Pistorius fails to qualify for Olympics despite posting fastest personal time

LUCERNE, Switzerland -- Double-amputee sprinter Oscar Pistorius fell short of the 400-meter qualifying time he needed Wednesday to make the Olympics, though the personal best time he ran could still get him to Beijing in the relay.

The 21-year-old South African shrugged off a pre-race distraction of threatened legal action against the IAAF and finished third in his heat in 46.25 seconds.

Though still outside the Olympic individual qualifying standard of 45.55, it was 11 hundredths faster than his previous best.

"I am so excited and so happy. I really enjoyed tonight," Pistorius said. "It was always going to be a very difficult task to achieve the individual time but there is still the hope of the relay."

South Africa selectors will choose their team for the Aug. 8-24 Beijing Games by the weekend and can invite him to join the six-man roster for the 1,600-meter relay.

To do so would defy a public request from the IAAF because the body believes his prosthetic legs are a threat to his own and other athletes' safety.

"I think it is the IAAF's last desperate attempt to try to get me not to qualify," Pistorius said.

In May he won an appeal at the Court of Arbitration for Sport to overturn an IAAF ban which prevented him competing against able-bodied runners.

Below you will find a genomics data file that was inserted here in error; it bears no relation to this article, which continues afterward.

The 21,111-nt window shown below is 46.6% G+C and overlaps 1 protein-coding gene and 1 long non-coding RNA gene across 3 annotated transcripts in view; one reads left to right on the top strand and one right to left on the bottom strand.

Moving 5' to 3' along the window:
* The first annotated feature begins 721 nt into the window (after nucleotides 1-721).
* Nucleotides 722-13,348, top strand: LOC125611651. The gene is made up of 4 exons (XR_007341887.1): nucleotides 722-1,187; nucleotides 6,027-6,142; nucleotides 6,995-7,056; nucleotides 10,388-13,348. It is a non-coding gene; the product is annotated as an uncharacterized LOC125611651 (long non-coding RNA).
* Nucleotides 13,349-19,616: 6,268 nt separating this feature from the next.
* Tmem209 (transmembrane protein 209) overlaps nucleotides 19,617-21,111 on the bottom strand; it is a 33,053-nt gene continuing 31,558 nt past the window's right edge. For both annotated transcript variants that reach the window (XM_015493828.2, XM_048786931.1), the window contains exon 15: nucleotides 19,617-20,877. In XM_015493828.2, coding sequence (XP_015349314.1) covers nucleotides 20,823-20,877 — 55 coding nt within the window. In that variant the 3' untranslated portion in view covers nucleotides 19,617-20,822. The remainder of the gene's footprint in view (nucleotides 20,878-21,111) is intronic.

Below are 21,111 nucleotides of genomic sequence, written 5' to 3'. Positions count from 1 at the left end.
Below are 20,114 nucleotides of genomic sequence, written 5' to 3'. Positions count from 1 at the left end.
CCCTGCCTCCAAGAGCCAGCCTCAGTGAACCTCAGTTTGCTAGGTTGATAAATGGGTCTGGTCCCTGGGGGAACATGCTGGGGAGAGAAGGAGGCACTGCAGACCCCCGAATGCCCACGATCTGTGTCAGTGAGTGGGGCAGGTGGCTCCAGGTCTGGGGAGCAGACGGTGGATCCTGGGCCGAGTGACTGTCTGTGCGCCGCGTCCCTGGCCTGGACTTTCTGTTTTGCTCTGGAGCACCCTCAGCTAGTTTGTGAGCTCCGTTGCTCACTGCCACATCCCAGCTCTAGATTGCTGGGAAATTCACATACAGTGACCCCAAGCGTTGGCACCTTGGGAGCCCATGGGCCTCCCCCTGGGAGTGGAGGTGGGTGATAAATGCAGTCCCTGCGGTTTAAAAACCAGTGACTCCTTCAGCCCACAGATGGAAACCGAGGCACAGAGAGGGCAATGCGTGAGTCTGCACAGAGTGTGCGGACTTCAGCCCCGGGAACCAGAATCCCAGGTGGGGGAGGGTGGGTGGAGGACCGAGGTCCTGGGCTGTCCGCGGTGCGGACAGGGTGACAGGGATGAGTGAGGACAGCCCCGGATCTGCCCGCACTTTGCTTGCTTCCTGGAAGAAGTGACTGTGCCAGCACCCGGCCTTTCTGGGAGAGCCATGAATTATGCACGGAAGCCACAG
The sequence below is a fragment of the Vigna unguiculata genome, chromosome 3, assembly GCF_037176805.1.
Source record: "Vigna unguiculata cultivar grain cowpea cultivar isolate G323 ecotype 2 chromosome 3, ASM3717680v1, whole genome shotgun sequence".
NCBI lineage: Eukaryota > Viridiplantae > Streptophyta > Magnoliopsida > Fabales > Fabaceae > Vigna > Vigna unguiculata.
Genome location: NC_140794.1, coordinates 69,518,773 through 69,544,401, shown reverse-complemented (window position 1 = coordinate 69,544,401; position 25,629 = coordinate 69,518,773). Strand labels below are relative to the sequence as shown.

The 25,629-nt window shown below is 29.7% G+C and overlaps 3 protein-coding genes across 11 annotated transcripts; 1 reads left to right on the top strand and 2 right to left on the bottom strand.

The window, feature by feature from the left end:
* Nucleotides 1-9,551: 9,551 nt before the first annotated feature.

On Wednesday the New York legal firm of Dewey and Leboeuf, which steered that case, threatened a second legal action against the IAAF.

"We believe the IAAF is obligated to immediately advise the South African Federation and Olympic Committee that it has no objection to Mr. Pistorius competing in the 4x400m relay at the Beijing Games," it said in a statement.

It also demanded that the Monaco-based IAAF withdraw a further comment that it was concerned it did not have the resources to check on the legality of Pistorius' Cheetah blade limbs every time he appeared at a meet. The CAS ruling cleared him to run only when using the type of blade that was subjected to laboratory testing to prove it gave no competitive advantage.

"That kind of implies that I would cheat at events," Pistorius said. "It is very sad that they think that."

"It is not my problem any more. I have proved all I need to prove. My job is to be on the track and enjoy what I do.

"There is nothing more satisfying to me than running times like I did tonight."